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Aviation History And Aircraft Photography
USS Hornet CV-12
USS Hornet Museum
Alameda, California

USS Hornet

The Carrier: Most people who know some WWII history remember the Hornet as the aircraft carrier that launched the Doolittle Raid, immortalized in the movie 30 Seconds Over Tokyo. But that was CV-8, the first Hornet, not CV-12. CV-8 was heavily damaged in the Battle of Santa Cruz Islands in late 1942. Despite taking 9 torpedoes and 400 rounds of shellfire, the Hornet refused to go down. The Japanese hit her with 4 more 24-inch torpedoes, and the burning hulk finally went down the next day.

The new Hornet, CV-12, took part in operations in the Pacific during WWII, earning 7 battle stars and the Presidential Unit Citation. The highlight of her service was the Marianas Turkey Shoot. Hellcats from the Hornet and Lexington fought off a wave of nearly 400 Japanese aircraft, racking up 383 kills and splashing a carrier. The US lost only 23 aircraft, mostly due to running out of fuel. When many returning Hellcats were unable to find the fleet at night, Admiral Mitscher ordered lights to be turned on to save those flyers at the risk of making the fleet a monumental target for Japanese submarines. The gamble paid off.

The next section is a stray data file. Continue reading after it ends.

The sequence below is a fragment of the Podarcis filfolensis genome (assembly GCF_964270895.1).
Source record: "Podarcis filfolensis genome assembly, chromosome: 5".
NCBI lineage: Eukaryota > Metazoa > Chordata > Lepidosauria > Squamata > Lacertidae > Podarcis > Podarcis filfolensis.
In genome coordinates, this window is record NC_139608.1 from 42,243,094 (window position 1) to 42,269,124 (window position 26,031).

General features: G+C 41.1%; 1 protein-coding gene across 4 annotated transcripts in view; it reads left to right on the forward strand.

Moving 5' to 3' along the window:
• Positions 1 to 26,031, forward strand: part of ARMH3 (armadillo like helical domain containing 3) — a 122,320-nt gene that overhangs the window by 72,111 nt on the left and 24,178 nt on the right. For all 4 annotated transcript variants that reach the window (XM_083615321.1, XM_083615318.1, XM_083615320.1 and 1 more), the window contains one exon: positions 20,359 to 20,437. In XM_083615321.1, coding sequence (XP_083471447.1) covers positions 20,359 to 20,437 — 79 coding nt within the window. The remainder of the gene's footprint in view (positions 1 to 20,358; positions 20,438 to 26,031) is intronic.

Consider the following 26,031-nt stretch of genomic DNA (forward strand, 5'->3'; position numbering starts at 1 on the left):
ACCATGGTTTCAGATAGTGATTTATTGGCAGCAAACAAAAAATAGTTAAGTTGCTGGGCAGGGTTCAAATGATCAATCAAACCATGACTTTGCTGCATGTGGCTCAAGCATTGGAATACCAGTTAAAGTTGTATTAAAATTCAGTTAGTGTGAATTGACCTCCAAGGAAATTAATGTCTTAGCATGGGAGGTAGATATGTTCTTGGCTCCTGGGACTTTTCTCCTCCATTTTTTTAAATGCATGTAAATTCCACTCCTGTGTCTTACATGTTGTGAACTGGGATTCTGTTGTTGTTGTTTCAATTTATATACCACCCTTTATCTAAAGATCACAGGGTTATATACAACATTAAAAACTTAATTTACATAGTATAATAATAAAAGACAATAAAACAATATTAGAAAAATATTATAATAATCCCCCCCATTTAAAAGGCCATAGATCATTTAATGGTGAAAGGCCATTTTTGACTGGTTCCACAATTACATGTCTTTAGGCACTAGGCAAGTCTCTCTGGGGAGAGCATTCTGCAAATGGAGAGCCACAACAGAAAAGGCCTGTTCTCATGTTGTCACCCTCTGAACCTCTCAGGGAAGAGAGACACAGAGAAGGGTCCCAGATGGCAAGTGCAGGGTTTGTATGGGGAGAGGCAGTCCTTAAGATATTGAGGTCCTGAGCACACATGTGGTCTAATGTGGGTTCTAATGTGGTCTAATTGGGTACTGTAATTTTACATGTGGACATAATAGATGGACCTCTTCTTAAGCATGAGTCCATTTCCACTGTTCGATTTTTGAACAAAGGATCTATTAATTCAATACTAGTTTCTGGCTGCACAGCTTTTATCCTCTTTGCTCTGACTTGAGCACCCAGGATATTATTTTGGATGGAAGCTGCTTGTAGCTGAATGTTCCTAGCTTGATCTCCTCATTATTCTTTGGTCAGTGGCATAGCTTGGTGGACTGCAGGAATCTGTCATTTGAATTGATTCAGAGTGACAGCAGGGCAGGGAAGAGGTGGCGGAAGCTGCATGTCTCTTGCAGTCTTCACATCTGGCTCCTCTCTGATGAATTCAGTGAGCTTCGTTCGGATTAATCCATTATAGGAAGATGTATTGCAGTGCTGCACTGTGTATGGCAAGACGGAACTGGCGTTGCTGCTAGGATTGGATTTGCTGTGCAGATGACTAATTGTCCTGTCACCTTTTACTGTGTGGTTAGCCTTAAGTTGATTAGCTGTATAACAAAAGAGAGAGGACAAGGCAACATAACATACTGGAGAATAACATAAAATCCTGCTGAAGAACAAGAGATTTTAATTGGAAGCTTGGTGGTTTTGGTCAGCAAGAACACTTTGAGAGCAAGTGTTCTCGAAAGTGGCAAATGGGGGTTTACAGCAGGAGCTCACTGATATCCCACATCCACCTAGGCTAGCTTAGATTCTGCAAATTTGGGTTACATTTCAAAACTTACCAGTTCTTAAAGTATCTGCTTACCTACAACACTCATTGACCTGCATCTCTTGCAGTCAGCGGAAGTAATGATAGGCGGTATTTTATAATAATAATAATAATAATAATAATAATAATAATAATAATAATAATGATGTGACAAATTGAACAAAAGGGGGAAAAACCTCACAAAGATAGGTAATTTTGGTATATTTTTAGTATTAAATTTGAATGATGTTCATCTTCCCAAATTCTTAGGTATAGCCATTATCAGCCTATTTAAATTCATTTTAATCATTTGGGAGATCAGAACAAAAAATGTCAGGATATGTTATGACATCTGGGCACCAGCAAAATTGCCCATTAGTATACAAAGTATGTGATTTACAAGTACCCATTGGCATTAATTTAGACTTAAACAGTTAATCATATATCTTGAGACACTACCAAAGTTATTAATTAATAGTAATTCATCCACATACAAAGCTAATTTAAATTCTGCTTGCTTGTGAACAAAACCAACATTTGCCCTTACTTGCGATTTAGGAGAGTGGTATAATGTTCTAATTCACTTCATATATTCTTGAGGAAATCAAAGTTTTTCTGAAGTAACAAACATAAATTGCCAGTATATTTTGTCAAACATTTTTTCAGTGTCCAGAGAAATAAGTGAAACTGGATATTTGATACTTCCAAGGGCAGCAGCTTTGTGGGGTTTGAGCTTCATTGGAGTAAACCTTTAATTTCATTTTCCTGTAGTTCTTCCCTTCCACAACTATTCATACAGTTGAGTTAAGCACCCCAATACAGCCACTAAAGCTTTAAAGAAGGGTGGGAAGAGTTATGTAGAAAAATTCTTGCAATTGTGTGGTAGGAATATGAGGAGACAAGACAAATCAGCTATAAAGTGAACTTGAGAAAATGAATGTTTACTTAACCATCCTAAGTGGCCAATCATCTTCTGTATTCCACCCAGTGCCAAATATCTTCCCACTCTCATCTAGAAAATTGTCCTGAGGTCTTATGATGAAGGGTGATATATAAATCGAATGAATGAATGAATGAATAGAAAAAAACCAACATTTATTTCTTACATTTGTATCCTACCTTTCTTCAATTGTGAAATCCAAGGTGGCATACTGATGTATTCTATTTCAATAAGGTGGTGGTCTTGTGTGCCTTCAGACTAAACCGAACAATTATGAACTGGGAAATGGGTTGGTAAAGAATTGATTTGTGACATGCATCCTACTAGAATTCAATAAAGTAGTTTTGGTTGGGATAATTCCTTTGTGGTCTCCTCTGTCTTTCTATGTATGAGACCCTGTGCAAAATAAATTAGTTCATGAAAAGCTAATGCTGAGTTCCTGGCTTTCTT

After WWII, the Hornet was rebuilt into a modern angle-deck carrier in the mid-1950s. She was sent out to support the cold war, Vietnam, and to recover the crews of Apollo 11 and Apollo 12.

The Museum: Hornet is docked at Alameda Point, a name given to the former Alameda Naval Air Station. From I-880 or I-980 in Oakland, take the Webster Street Tube (tunnel) to Alameda Island, then follow the signs. It is not overly well marked, and Alameda is not the greatest neighborhood, so take care when making this trip. Free parking is available.

Given that this museum is relatively new, they lack the depth of aircraft and displays compared to the other Essex class carrier museums. But they more than make up for it in the quality of the guided tours. Expert guides, including people who served on the Hornet, guide the below decks tours, giving information on how the systems work, what daily life is like on the ship, and stories from her colorful past. Not to be missed is the fantastic engine room tour. The stuff I learned touring the Hornet made the tours of the other carriers that much more enjoyable.

On days when the ship is busy, you need to sign up for the tours. Arrive early, and get on the sign-up lists when you enter the ship.

USS Hornet
USS Hornet
USS Hornet

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